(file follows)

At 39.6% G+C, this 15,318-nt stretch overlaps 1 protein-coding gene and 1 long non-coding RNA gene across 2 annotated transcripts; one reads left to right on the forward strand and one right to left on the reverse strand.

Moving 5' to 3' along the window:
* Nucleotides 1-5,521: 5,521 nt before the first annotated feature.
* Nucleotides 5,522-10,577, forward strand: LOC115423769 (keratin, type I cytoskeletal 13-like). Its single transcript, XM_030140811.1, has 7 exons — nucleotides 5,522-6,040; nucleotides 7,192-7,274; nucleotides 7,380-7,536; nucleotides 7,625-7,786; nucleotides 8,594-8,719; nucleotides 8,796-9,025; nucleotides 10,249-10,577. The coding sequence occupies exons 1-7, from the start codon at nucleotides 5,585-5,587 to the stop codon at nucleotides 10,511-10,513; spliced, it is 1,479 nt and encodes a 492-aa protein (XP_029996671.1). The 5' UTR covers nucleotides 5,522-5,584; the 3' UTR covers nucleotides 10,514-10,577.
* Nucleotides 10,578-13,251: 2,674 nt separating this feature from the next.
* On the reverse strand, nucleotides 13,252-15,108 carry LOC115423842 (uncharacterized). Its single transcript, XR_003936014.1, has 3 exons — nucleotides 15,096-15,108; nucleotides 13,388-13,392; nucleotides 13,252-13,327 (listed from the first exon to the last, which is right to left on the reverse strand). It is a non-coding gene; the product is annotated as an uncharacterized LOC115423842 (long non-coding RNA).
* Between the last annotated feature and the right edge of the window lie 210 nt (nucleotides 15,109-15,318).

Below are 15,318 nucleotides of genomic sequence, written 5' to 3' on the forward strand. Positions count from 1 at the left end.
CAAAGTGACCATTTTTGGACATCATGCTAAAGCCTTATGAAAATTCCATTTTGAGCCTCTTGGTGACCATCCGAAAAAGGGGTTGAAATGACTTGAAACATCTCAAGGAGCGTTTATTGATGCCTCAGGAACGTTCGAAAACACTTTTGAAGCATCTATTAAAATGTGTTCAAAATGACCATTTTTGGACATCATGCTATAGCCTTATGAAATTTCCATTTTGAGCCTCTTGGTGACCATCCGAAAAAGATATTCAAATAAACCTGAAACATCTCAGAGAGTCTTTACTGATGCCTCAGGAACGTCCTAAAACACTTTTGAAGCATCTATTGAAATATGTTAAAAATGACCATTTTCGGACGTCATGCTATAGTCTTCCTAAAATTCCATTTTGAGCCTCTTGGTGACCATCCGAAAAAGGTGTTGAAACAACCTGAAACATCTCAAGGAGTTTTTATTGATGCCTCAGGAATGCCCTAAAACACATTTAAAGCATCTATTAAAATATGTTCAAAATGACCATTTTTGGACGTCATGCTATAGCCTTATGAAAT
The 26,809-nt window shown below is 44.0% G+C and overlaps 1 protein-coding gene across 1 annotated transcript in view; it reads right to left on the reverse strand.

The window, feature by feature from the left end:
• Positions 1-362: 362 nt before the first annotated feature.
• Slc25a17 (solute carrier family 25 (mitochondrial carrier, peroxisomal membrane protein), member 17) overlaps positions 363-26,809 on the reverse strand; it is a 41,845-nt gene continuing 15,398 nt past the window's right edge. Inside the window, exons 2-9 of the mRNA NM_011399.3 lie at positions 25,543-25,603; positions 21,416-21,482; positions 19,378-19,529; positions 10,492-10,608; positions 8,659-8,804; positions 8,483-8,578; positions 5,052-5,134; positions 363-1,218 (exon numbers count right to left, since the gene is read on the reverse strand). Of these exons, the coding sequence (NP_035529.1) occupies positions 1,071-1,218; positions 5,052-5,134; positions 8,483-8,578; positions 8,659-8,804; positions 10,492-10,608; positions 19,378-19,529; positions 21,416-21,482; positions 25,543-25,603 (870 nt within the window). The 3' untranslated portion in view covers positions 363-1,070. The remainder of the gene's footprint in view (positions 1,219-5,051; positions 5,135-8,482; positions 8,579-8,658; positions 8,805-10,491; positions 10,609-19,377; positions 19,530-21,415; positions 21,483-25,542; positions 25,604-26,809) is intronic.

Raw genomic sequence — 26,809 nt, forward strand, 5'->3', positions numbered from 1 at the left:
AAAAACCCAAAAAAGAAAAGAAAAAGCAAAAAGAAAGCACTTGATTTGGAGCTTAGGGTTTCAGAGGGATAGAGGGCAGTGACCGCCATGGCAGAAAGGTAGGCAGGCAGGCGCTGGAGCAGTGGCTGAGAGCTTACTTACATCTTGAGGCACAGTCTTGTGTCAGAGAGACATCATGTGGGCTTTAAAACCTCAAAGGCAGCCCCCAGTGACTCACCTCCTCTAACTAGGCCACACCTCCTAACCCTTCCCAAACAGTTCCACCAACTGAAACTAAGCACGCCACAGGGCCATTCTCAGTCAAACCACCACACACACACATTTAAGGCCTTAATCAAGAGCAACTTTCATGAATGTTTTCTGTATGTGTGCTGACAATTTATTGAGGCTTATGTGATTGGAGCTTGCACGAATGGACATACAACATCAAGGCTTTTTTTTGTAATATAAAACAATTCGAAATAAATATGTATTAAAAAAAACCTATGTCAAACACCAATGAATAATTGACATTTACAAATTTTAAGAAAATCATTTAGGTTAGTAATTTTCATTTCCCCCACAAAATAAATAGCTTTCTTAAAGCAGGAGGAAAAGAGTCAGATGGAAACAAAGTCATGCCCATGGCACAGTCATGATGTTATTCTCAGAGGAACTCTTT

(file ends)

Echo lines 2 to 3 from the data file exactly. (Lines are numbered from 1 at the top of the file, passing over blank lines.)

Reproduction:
Moving 5' to 3' along the window:
* Nucleotides 1-5,521: 5,521 nt before the first annotated feature.